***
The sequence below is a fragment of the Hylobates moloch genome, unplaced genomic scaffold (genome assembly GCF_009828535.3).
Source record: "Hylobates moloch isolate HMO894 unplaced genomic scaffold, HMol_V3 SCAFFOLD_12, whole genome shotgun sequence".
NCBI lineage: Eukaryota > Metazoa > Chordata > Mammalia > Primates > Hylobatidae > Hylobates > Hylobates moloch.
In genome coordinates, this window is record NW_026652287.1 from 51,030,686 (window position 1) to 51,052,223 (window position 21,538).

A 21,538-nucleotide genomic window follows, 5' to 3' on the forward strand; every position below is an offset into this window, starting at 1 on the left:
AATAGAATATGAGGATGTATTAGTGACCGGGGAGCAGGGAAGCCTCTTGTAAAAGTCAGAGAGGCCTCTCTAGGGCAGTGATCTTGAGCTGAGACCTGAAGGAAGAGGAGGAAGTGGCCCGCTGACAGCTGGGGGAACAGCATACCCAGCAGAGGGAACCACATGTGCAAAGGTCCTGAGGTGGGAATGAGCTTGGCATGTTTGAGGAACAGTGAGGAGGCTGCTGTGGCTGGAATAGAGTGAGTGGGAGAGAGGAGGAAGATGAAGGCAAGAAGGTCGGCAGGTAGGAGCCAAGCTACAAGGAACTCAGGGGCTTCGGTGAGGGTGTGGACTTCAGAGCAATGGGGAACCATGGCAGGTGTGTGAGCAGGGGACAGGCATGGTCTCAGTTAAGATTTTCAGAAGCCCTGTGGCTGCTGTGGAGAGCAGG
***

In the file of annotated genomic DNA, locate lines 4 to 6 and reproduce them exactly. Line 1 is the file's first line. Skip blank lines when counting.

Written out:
In genome coordinates, this window is record NW_026652287.1 from 51,030,686 (window position 1) to 51,052,223 (window position 21,538).

A 21,538-nucleotide genomic window follows, 5' to 3' on the forward strand; every position below is an offset into this window, starting at 1 on the left:
AATAGAATATGAGGATGTATTAGTGACCGGGGAGCAGGGAAGCCTCTTGTAAAAGTCAGAGAGGCCTCTCTAGGGCAGTGATCTTGAGCTGAGACCTGAAGGAAGAGGAGGAAGTGGCCCGCTGACAGCTGGGGGAACAGCATACCCAGCAGAGGGAACCACATGTGCAAAGGTCCTGAGGTGGGAATGAGCTTGGCATGTTTGAGGAACAGTGAGGAGGCTGCTGTGGCTGGAATAGAGTGAGTGGGAGAGAGGAGGAAGATGAAGGCAAGAAGGTCGGCAGGTAGGAGCCAAGCTACAAGGAACTCAGGGGCTTCGGTGAGGGTGTGGACTTCAGAGCAATGGGGAACCATGGCAGGTGTGTGAGCAGGGGACAGGCATGGTCTCAGTTAAGATTTTCAGAAGCCCTGTGGCTGCTGTGGAGAGCAGG